Unsaturated Soils Mechanics and Reactive Clays


Key Researchers: Olivier Buzzi, Stephen Fityus


Unsaturated soils contain both air and fluid phases in their pores and the framework of unsaturated soil mechanics provides the theoretical and experimental foundations to analyse the behaviour (in terms of volume change, strength and water flow) of soils that are not saturated. A key difference with conventional soil mechanics is the existence of a negative pore water pressure referred to as suction, which soils can sustain, both in saturated and unsaturated domains. Adequately capturing the effect of suction on a soil behaviour is a complex task that is not commonly used in professional practice. Yet, transportation infrastructures (railway, roads, bridge abutments, etc..) and buildings are commonly constructed on unsaturated soils and also reactive soils. Such soils can exhibit large volume variations upon changes of suction and can exert significant swelling pressure on structures, which is problematic and needs to be accounted for in a design process. The aim of this research is to provide new knowledge on the behaviour of unsaturated soils and reactive clays. Advanced laboratory and field testing on soils are complemented by microstructural investigations in order to correlate macroscale observations to soil structure.


  • Development of experimental techniques to impose and measure suction (high capacity tensiometers, osmotic method, vapour equilibrium) and measure volume change (HSP coating)
  • Characterisation of soil microstructural evolution upon loading (mechanical and hydric) via mercury porosimetry and microscopy imaging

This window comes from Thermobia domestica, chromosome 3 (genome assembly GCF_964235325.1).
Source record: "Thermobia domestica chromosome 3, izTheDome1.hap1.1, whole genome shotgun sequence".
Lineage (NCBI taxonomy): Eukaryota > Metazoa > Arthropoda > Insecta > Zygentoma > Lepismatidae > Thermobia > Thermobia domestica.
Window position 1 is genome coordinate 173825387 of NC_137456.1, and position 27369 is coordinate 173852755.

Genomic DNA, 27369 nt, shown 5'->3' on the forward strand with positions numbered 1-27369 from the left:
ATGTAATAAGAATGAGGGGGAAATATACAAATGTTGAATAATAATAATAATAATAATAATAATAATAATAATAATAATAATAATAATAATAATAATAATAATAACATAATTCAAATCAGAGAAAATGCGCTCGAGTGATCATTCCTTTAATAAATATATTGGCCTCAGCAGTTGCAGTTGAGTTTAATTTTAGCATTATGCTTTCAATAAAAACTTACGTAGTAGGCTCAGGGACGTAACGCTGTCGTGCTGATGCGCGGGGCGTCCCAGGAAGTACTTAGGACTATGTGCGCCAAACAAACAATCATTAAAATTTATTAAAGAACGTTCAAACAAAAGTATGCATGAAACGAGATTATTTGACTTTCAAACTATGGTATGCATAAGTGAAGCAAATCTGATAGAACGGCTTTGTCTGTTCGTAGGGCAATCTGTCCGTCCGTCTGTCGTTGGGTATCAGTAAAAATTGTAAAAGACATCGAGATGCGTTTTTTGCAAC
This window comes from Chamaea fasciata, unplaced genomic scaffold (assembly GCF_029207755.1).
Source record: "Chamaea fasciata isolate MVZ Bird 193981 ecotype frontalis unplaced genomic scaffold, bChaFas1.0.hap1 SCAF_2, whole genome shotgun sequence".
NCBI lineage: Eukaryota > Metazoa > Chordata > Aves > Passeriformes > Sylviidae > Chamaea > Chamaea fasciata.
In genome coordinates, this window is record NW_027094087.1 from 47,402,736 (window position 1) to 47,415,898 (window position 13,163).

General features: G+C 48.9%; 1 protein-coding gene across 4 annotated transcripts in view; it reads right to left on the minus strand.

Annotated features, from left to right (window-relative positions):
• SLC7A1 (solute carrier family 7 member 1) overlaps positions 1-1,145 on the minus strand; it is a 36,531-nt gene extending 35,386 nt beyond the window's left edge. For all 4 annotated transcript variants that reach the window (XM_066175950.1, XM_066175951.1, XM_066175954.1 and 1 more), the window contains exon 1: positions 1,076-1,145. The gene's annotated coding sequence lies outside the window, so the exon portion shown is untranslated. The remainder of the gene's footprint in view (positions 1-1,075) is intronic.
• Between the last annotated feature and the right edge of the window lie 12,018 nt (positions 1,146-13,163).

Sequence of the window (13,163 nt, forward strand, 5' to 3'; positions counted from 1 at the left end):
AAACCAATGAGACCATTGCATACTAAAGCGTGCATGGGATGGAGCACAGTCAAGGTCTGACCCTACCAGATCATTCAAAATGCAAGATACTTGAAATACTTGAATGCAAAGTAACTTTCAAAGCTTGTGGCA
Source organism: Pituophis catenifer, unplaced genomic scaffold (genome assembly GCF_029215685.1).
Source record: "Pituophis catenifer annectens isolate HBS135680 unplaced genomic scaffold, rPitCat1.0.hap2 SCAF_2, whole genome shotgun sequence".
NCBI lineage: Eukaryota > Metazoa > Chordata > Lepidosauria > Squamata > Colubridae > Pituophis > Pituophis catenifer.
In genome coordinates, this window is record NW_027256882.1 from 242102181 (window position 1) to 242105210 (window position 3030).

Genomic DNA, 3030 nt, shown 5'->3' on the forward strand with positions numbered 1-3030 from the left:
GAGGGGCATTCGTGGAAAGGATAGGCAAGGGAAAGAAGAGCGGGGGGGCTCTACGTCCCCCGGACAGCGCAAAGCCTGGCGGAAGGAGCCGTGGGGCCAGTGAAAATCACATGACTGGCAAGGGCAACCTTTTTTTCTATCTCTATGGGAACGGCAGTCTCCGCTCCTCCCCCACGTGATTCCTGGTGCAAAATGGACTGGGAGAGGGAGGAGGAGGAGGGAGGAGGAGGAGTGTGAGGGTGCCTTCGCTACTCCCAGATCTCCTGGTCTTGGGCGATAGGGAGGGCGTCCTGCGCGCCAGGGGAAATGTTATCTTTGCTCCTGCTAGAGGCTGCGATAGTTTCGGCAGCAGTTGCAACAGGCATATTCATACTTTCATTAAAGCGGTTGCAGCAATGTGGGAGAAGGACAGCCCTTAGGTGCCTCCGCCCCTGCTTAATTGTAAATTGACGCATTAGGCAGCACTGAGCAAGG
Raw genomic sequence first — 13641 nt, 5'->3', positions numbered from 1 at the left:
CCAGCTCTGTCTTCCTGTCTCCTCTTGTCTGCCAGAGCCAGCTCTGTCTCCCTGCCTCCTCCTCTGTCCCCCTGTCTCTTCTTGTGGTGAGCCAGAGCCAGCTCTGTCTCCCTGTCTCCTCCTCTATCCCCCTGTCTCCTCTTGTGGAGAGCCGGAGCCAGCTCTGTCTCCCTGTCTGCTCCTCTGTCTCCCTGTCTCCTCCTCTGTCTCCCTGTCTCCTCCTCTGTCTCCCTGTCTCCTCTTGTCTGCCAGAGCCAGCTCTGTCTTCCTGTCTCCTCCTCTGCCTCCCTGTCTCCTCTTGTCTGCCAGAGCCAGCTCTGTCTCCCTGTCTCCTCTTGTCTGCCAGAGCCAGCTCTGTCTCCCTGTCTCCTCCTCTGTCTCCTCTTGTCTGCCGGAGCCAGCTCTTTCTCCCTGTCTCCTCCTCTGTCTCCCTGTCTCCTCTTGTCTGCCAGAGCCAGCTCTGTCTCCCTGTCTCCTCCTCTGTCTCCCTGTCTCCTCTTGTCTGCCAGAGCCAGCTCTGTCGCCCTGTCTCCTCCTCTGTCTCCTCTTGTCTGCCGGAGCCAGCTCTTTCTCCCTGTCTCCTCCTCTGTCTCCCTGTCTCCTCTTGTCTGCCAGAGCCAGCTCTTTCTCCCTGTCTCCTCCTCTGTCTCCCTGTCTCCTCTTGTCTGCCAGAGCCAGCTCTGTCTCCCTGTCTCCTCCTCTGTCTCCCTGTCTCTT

• Characterisation of volume change with suction (swelling, shrinkage, collapse) under different boundary conditions
  • Measurement of soil water retention curves and permeability functions of unsaturated soils and reactive clays
  • Measurement of strength and deformability in the unsaturated domain


  • Effect of plant-induced suction on slope stability
  • Application of unsaturated soil mechanics to mine rehabilitation
  • Use of problematic soils in encapsulated road embankments
  • Effect of moisture content changes in reactive soils underlaying railway foundations
  • Foundation remediation in expansive soils using expanding polyurethane resin.
  • Effect of suction on the stability of coal stockpile

Figure 1

The University of Newcastle acknowledges the traditional custodians of the lands within our footprint areas: Awabakal, Darkinjung, Biripai, Worimi, Wonnarua, and Eora Nations. We also pay respect to the wisdom of our Elders past and present.